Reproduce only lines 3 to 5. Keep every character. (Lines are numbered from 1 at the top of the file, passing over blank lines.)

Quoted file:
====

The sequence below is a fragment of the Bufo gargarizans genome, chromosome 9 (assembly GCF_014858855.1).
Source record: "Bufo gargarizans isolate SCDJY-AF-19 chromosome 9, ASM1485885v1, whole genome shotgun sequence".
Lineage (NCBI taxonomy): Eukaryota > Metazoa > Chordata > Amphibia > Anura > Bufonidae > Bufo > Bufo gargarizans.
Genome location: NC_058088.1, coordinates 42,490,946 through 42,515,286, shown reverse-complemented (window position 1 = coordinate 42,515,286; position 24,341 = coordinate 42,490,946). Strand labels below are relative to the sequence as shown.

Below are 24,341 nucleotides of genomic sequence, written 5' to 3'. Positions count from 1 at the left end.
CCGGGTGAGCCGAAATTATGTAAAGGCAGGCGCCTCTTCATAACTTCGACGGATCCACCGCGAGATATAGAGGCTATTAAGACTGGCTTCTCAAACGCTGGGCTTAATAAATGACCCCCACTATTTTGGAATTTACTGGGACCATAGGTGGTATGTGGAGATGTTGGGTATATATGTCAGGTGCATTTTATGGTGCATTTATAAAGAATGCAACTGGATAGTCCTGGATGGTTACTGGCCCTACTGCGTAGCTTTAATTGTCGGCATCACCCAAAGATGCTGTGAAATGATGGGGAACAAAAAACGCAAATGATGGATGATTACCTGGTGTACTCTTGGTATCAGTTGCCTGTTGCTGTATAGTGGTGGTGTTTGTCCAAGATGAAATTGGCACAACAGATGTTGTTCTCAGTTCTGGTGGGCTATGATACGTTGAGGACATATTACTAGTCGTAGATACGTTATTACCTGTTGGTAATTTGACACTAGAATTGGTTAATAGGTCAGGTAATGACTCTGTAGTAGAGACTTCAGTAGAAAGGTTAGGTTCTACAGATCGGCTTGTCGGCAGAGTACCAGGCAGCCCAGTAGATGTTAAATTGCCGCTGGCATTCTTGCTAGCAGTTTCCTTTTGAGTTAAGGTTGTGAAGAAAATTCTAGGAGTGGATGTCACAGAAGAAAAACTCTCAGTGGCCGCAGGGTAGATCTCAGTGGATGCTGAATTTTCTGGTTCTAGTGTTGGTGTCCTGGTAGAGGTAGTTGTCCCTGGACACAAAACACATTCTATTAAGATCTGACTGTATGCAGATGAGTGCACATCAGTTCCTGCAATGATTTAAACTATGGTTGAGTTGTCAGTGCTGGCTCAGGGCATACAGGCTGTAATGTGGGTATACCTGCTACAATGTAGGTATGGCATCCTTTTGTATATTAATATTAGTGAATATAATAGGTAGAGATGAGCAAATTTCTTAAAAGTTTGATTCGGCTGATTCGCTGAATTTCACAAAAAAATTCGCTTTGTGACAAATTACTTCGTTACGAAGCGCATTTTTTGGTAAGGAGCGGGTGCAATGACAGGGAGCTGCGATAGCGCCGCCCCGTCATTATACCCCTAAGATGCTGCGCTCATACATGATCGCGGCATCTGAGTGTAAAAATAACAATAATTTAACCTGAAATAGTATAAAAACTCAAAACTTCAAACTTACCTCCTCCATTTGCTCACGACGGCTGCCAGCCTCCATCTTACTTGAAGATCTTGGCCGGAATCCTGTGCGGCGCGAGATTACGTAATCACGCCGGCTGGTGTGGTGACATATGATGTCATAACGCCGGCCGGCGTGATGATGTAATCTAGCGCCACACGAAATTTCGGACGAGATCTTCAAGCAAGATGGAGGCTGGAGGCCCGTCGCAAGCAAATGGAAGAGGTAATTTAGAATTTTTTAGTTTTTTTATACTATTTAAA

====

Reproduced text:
Lineage (NCBI taxonomy): Eukaryota > Metazoa > Chordata > Amphibia > Anura > Bufonidae > Bufo > Bufo gargarizans.
Genome location: NC_058088.1, coordinates 42,490,946 through 42,515,286, shown reverse-complemented (window position 1 = coordinate 42,515,286; position 24,341 = coordinate 42,490,946). Strand labels below are relative to the sequence as shown.

Below are 24,341 nucleotides of genomic sequence, written 5' to 3'. Positions count from 1 at the left end.